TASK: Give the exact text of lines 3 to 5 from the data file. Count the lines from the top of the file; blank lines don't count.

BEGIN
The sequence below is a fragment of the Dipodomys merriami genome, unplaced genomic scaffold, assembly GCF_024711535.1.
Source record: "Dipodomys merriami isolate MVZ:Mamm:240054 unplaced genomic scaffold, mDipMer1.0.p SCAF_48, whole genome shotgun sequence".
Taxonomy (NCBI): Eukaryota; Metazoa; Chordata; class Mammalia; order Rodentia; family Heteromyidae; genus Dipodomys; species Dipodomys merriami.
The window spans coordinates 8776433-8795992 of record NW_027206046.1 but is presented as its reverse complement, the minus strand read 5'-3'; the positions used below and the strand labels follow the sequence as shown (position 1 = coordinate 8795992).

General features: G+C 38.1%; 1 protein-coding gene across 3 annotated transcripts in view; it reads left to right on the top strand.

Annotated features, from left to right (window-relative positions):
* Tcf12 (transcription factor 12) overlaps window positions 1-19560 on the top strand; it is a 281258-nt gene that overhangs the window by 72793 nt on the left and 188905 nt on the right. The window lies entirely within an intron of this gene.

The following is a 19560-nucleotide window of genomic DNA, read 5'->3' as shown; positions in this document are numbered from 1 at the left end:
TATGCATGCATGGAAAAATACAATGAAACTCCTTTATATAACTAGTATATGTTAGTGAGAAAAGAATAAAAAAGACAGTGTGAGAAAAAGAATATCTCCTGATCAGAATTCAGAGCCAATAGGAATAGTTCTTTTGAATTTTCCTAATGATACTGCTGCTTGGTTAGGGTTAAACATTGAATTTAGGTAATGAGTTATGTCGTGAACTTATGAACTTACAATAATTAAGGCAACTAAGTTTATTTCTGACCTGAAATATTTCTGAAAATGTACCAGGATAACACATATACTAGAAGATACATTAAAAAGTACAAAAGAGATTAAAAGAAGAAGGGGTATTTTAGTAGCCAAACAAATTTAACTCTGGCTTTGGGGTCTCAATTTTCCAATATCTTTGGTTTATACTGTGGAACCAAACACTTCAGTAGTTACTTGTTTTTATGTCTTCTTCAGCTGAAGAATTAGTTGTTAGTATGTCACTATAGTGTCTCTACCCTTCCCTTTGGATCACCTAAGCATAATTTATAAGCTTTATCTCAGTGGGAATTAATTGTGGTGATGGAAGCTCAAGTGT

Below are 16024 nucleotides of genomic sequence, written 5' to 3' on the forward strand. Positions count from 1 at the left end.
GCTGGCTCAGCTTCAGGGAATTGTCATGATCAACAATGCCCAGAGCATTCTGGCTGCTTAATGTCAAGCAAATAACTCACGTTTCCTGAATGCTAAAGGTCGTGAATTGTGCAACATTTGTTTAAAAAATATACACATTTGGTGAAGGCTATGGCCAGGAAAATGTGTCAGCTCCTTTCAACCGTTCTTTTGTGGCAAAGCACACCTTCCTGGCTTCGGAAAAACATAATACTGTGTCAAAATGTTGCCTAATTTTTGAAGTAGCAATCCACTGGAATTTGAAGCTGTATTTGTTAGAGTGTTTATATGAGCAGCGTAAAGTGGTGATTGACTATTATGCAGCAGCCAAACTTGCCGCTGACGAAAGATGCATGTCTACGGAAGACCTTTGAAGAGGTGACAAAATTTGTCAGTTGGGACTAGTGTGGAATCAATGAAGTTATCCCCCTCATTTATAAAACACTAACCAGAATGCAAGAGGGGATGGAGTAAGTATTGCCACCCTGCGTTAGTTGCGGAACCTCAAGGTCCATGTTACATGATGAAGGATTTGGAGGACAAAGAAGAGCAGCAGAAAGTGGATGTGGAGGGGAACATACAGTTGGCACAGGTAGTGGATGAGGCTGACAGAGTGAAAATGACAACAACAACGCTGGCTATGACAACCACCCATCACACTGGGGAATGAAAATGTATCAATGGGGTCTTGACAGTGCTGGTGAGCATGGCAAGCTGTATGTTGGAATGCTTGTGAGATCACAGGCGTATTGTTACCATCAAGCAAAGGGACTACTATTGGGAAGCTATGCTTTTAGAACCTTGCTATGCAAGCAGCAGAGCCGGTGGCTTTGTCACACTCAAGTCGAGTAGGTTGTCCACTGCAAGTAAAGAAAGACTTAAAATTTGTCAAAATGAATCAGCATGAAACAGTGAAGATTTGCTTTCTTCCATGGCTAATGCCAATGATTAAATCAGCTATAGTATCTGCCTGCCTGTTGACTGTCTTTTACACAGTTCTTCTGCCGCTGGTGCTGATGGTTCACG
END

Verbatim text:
Taxonomy (NCBI): Eukaryota; Metazoa; Chordata; class Mammalia; order Rodentia; family Heteromyidae; genus Dipodomys; species Dipodomys merriami.
The window spans coordinates 8776433-8795992 of record NW_027206046.1 but is presented as its reverse complement, the minus strand read 5'-3'; the positions used below and the strand labels follow the sequence as shown (position 1 = coordinate 8795992).

General features: G+C 38.1%; 1 protein-coding gene across 3 annotated transcripts in view; it reads left to right on the top strand.